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Figure 4: HDAC5 regulates LSD1 by altering USP28 stability. (a) MDA-MB-231 cells transfected with pcDNA3.1-FLAG, pcDNA3.1-FLAG-HDAC5 or pcDNA3-HA-ubiquitin plasmids were treated with or without proteasome inhibitor 10µM MG132 for 10 h followed by immunoprecipitation (IP) using LSD1 antibody and immunoblots with anti-HA, LSD1 or HDAC5 antibodies. (b) Effect of siRNA of Jade-2, USP28 and HDAC5 on LSD1 protein expression in MDA-MB-231 cells. Results represent the mean of three independent experiments ± s.d. *** p<0.001, Student’s t-test. (c) MDA-MB-231 cells were transfected with scramble siRNA, HDAC5-siRNA, control vector pcDNA3.1, or pcDNA3.1-HDAC5 plasmids for 48 h. mRNA expression of Jade-2 and USP28 was measured by quantitative PCR. β-actin was used as an internal control. (d) MDA-MB-231 or MCF10A–CA1a cells were simultaneously transfected with pcDNA3.1-FLAG-Jade-2 and HDAC5 siRNA for 48 h and subjected to immunoblots with anti-HDAC5 or Jade-2 antibodies. β-actin was used as loading control to normalize target protein levels. (e) After MDA-MB-231 or MCF10A–CA1a cells were transfected with control vector pcDNA3.1 or pcDNA3.1-HDAC5 plasmids for 48 h, immunoblotting was performed for expression of HDAC5 and USP28. (f) MDA-MB-231 or MCF10A–CA1a cells were transfected with scramble or HDAC5 siRNA alone, or in combination with pDZ-USP28 for 48 h. Whole cell lysates were analyzed for protein levels of HDAC5, USP28 and LSD1. β-actin was used as loading control to normalize target protein levels. The experiments were performed three times with similar results.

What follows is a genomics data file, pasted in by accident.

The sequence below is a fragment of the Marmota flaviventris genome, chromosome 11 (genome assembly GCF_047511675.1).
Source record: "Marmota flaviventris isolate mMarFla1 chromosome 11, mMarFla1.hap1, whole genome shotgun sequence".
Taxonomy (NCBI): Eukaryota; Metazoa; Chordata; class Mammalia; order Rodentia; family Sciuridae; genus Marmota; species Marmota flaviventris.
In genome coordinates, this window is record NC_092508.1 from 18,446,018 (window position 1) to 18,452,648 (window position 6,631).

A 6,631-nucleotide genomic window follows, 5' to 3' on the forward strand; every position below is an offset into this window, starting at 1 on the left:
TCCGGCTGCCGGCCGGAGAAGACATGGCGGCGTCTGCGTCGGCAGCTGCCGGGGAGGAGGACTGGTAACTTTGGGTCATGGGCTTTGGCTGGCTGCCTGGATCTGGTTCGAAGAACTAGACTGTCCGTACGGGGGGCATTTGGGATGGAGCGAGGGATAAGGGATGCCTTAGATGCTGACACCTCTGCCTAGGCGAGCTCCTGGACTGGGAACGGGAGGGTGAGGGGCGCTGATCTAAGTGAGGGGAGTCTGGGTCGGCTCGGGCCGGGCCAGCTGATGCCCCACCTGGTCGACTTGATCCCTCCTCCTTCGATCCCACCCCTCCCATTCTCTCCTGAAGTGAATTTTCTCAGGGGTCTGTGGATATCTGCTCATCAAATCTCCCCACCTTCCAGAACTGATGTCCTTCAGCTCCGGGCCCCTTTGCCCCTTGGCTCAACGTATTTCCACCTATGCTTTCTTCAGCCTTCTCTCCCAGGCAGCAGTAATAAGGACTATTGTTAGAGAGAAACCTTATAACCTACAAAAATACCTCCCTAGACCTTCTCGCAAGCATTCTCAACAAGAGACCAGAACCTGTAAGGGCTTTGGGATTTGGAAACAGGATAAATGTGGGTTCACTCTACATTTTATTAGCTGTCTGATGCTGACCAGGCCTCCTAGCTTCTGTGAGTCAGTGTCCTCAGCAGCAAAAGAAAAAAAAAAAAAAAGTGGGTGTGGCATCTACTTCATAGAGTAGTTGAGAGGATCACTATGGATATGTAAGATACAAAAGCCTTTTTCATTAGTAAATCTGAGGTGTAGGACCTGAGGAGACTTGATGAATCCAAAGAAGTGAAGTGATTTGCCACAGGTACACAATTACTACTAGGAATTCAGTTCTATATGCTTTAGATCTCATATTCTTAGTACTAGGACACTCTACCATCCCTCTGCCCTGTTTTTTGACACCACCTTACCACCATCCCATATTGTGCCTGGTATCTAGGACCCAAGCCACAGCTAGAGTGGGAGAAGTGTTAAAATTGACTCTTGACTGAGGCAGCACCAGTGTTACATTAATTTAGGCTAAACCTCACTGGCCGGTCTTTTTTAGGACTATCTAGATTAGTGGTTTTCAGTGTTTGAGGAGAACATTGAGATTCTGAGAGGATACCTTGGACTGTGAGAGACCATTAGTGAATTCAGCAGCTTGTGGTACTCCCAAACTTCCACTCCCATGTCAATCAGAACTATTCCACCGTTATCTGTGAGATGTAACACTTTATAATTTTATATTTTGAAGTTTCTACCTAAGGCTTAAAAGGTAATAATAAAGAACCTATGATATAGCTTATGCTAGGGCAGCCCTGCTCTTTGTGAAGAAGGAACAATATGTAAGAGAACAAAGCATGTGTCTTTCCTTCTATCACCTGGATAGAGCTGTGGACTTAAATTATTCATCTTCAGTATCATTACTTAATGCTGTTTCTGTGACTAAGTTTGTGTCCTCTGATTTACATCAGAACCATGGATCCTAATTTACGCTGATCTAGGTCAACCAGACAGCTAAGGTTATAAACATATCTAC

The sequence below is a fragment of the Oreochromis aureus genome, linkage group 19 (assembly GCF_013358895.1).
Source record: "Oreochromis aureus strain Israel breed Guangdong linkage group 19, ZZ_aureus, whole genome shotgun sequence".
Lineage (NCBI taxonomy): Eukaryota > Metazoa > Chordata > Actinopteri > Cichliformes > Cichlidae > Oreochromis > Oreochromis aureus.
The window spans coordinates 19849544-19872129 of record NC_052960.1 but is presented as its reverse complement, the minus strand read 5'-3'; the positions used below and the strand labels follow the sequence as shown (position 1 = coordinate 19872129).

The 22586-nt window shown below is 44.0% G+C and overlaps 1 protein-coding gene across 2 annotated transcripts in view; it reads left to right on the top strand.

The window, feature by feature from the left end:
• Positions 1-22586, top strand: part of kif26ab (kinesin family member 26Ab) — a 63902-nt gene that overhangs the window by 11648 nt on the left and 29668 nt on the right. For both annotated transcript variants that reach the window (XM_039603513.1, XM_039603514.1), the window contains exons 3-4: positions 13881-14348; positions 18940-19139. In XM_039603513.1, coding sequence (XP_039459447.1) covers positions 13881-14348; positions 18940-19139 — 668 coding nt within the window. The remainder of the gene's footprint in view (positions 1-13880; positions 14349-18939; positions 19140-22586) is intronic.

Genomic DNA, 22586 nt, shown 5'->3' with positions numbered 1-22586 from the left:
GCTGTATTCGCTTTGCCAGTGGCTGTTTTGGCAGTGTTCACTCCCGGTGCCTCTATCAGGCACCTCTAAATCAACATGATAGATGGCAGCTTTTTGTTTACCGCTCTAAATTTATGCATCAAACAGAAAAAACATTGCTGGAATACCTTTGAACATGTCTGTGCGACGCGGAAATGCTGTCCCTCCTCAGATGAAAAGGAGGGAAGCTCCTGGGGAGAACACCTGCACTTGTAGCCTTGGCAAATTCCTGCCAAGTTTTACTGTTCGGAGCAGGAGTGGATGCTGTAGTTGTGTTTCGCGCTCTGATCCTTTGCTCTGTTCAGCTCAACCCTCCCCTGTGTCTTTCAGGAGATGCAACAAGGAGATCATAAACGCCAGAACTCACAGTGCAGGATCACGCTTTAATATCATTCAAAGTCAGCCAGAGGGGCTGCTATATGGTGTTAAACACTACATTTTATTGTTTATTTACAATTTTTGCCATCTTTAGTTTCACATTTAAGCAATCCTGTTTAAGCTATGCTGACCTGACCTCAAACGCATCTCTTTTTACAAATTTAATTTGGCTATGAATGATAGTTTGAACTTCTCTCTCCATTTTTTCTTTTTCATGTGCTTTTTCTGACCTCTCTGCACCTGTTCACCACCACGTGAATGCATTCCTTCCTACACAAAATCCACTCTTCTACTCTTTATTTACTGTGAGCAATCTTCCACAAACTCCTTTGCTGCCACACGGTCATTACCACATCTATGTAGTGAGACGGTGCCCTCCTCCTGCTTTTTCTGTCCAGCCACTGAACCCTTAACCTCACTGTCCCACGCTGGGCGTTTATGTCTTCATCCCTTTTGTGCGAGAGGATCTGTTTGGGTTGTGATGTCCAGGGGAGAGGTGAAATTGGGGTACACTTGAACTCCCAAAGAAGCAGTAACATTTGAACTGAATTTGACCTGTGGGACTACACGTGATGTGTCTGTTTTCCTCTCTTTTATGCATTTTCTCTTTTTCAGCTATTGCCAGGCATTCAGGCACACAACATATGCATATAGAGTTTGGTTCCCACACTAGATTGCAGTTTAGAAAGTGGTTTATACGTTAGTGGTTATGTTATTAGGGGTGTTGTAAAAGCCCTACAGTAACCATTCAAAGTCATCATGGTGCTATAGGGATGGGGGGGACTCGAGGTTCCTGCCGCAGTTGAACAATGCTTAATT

Mentions: Protein ubiquitination assays indicated that HDAC5 overexpression significantly attenuated LSD1 polyubiquitination (Figure 4a), whereas depletion of HDAC5 by siRNA facilitated LSD1 polyubiquitination (Supplementary Figure 7a). Recently, Jade-2 and USP28 were identified as specific E3 ubiquitin ligase and deubiquitinase for LSD1 respectively (20, 21). Our study showing that increase of LSD1 protein expression by Jade-2 siRNA and decrease of LSD1 protein expression by USP28 siRNA in MDA-MB-231 cells confirmed the roles of Jade-2/USP28 as LSD1 ubiquitin ligase/deubiquitinase in breast cancer cells (Figure 4b; Supplementary Figure 7b). qPCR studies demonstrated that mRNA level of either Jade-2 or USP28 was not altered by HDAC5 knockdown or overexpression (Figure 4c). The regulation of HDAC5 on protein expression of Jade-2 or USP28 was subsequently assessed. Due to the lack of highly specific antibody against Jade-2, plasmids expressing Jade-2-FLAG fusion protein were transfected into cells as an alternative approach. MDA-MB-231 and MCF10A–CA1a cells expressing Jade-2-FLAG protein were simultaneously treated with HDAC5 siRNA to evaluate the effect of HDAC5 on Jade-2 protein expression. Immunoblot showed that depletion of HDAC5 did not change the protein level of Jade-2 (Figure 4d). However, overexpression of HDAC5 led to significant increase of USP28 protein expression in both cell lines (Figure 4e). In vitro pull-down assay using His-tag recombinant LSD1 protein incubated with USP28-FLAG protein indicated a direct interaction of HDAC5 and USP28 (Supplementary Figure 4), and HDAC5 overexpression significantly attenuated USP28 polyubiquitination (Supplementary Figure 7c). To understand whether HDAC5 may stabilize LSD1 protein through upregulation of USP28 protein stability, a rescue study was carried out in MDA-MB-231 and MCF10A–CA1a cells using concurrent transfection of HDAC5 siRNA and USP28 expression plasmids, and showed that overexpression of USP28 completely blocked the destabilization of LSD1 by HDAC5 depletion (Figure 4f, Supplementary Figure 7d). In an additional rescue experiment, overexpression of HDAC5 failed to promote LSD1 protein expression when cells were simultaneously treated with USP28 by siRNA (Supplementary Figure 7e). All these data support the notion that HDAC5 stabilizes LSD1 protein by enhancing protein expression of its deubiquitinase.